crimemoreeffectivelythandoes imprisonment.Although recognizing that deterrent sanctionsmaybeavalidandanecessarypartofoursystem of criminal justice, statistics used to argueboth sides fail to uphold the notion that thedeathpenaltyactsasadeterrenttohomicide.InfactFBIreportsshowthat, ingeneral,homicideratesarelowerinnondeathpenaltystates.TheSouth,whichaccounts for80percentofexecutions, repeatedlyhas thehighestmurder rate,andtheNortheast,whichaccountsforlessthan1percentofexecutions,has the lowestmurderrate (DeathPenalty InformationCenter,2000a).Although these figures do not disprove thatindividualsmay be deterred from committingmurderby theexistenceof thedeathpenalty,theydo suggest that thedeathpenalty isnotlikely tobeamoreeffectivedeterrent thananalternativesuchaslifeimprisonment.

    Argument 2: Families of crime victims sup

    portthedeathpenalty(FCNL,2000).Crimevictimsfamiliesrespondtothedeathpenalty inavariety of ways. Whereas some argue forvengeanceoratonement,othersargueagainstthedeathpenaltybecause itcontinuesthecycleof violence. There are organizations aimed athealingforcrimevictims thatarecongruentwithsocial work values and ethics. For example,Murder Victims Families for Reconciliation(MVFR)opposesthedeathpenaltyandsupportstheredirectionofmoneycurrentlyspentonexecutions to victimassistance programs. Restitution Incorporatedhelpsdeath row inmates selltheirartworktosupportfamiliesoftheirvictimsor for crime prevention programs, and somegroupsseekactual reconciliationbetweenmurderersandvictimsfamilies(FCNL,2000).Argument 3: Murderers deserve to die(FCNL, 2000). Some peoplewho hold thisbelief express a desire for revenge. Althoughthisisanunderstandableemotioninthosewhohave suffered, furthering vengeance is not aresponsibleroleforthestate.Socialworkvaluesand ethical principles hold that a prisoner,regardless of the crime committed, is still ahuman being. Execution denies the inherentdignity andworth of such individuals by precludingthepossibilityofrehabilitation.Argument 4: Keeping murderers alive costssociety more than executing them (FCNL,2000). Under a vigilante system of justice,whereby a person is caught and immediatelyhanged, this argumentwould be true (FCNL,2000).However,inasocietybasedonlawsthatare concernedwith fairness,accuracy,equity,and justice, the argument is false.Numerousstudies have shown that the criminal justicesystemwould be less costly if therewere nodeathpenaltybecause thecostsarehigher inacapitalmurdercaseintermsofboththeinitialtrial and appeals (FCNL, 2000). The most comprehensive study found that thedeathpenaltycostsNorth Carolina $2.16millionmore perexecution than the costofanondeathpenaltymurdercase,withasentenceofimprisonmentfor life occurring at the trial level (DeathPenalty InformationCenter,2000b).Thus,evenwith limitsonappeals, thehigher costsat thetriallevelwouldremain.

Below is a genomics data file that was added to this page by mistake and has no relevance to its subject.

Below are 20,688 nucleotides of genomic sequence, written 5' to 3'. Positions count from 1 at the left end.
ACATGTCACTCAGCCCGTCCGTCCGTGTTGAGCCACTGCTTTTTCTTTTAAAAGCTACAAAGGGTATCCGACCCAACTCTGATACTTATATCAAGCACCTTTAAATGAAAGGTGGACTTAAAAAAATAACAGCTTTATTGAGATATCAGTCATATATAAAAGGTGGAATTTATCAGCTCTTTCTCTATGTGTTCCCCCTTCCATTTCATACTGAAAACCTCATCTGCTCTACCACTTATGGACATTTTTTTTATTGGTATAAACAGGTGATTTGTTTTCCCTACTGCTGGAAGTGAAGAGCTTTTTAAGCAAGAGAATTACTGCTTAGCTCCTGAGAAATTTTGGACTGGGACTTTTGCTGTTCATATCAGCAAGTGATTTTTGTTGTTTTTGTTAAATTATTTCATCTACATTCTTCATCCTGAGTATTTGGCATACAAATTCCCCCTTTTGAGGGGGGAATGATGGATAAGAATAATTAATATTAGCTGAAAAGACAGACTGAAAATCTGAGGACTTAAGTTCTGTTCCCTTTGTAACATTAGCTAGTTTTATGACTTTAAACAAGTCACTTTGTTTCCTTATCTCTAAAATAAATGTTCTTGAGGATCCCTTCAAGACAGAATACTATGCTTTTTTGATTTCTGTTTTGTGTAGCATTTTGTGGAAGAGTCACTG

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    ISSUESTATEMENTSocialworkerssharetheconcernsofothercit

    izensabouttherise inviolentcrime.Theyarevery aware of the terrible consequences to thefamiliesofthevictimsofcriminalhomicide,andindeed,many socialworkershavepersonallyexperienced the anguish caused to their ownfamilieswhenalovedonehasbeenmurdered.Itis apremiseof thispolicy statement,however,thatpunitiveactionbythestatecannevercompensate for such losses and that the deathpenalty isneitherasufficientnoranacceptablesolutiontotheproblemscausedbyviolentcrime.The following broad professional values andtheir corresponding ethical principles and specificstandards,asdelineatedintheNASWCodeofEthics(NASW,1999),undergirdsocialworkersresponsibilitytoopposethedeathpenalty.

    DignityandWorthofthePersonNASWs broad ethical principle that social

    workersrespect the inherentdignityandworthof each person prohibits support of the deathpenalty. Capital punishment is an officiallysanctioned violent act of killing as away todeal with lethally violent behavior. Althoughhomicide is unquestionably an act that diminishes the value and worth placed on humanbeings, the legitimization of killing throughcapital punishment alsodiminishes their valueandworth.Bothformsofkillingarethuscontradictorytothissocialworkprinciple.

    Thisethicalprinciplealsoappliestoeffortsby socialworkers to enhance clients capacityandopportunity forchange.Althoughmurderis a reprehensible crime, the infliction of thedeathpenaltyonpeople convictedofmurderpermanently forecloses their capacity for redemption and reform.Whereas returning individuals who have committedmurder to thecommunitymaynot serve the best interestsofsociety, life terms served in prison create thepotential for these incarcerated individuals torecognizeandheal from theemotionalwoundsthat fueled their addiction, violence, and criminalbehavior(Casarjian,1995).Finally, this ethical principle and the corre

    sponding Code (section 6.01) obligate socialworkerstobecognizantoftheirdualresponsi

    bility toclientsand to thebroadersocietyandto seek to resolve conflicts between clients interests and those of the broader society in asocially responsiblemannerconsistentwith thevalues,principles,and standardsof theprofession. Rather than being a deterrent to violentcrime, capital punishment legitimizes and expands thecycleof